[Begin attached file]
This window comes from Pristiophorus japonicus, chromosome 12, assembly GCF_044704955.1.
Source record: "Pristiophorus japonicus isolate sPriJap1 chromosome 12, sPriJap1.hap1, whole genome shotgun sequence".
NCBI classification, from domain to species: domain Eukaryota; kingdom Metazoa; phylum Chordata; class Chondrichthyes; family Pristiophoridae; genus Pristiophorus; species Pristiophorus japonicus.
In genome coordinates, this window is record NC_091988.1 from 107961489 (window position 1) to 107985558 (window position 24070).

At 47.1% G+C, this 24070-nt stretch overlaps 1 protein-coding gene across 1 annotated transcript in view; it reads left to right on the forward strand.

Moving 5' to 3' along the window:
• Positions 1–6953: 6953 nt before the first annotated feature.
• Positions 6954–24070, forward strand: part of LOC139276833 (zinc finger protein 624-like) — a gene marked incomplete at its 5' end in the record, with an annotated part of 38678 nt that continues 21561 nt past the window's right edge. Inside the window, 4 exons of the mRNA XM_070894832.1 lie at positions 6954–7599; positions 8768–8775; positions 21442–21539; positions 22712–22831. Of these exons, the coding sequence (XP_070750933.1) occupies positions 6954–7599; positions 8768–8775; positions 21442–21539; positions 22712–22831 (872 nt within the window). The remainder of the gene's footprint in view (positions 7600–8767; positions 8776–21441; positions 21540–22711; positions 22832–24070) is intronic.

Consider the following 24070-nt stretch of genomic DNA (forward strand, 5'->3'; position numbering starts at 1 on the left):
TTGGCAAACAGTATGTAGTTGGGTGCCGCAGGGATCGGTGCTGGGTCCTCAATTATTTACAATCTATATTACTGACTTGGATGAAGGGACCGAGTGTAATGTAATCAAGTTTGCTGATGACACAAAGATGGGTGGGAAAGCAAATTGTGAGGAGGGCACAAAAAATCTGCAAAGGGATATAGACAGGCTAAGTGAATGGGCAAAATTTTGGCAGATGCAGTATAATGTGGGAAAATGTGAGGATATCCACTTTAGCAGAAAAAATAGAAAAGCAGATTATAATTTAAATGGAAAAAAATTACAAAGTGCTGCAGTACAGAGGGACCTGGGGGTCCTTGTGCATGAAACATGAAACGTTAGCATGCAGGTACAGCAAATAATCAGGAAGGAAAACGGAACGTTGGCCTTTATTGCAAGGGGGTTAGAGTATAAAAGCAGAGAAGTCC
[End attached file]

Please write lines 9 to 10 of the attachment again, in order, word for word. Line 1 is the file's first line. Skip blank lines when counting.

Consider the following 24070-nt stretch of genomic DNA (forward strand, 5'->3'; position numbering starts at 1 on the left):
TTGGCAAACAGTATGTAGTTGGGTGCCGCAGGGATCGGTGCTGGGTCCTCAATTATTTACAATCTATATTACTGACTTGGATGAAGGGACCGAGTGTAATGTAATCAAGTTTGCTGATGACACAAAGATGGGTGGGAAAGCAAATTGTGAGGAGGGCACAAAAAATCTGCAAAGGGATATAGACAGGCTAAGTGAATGGGCAAAATTTTGGCAGATGCAGTATAATGTGGGAAAATGTGAGGATATCCACTTTAGCAGAAAAAATAGAAAAGCAGATTATAATTTAAATGGAAAAAAATTACAAAGTGCTGCAGTACAGAGGGACCTGGGGGTCCTTGTGCATGAAACATGAAACGTTAGCATGCAGGTACAGCAAATAATCAGGAAGGAAAACGGAACGTTGGCCTTTATTGCAAGGGGGTTAGAGTATAAAAGCAGAGAAGTCC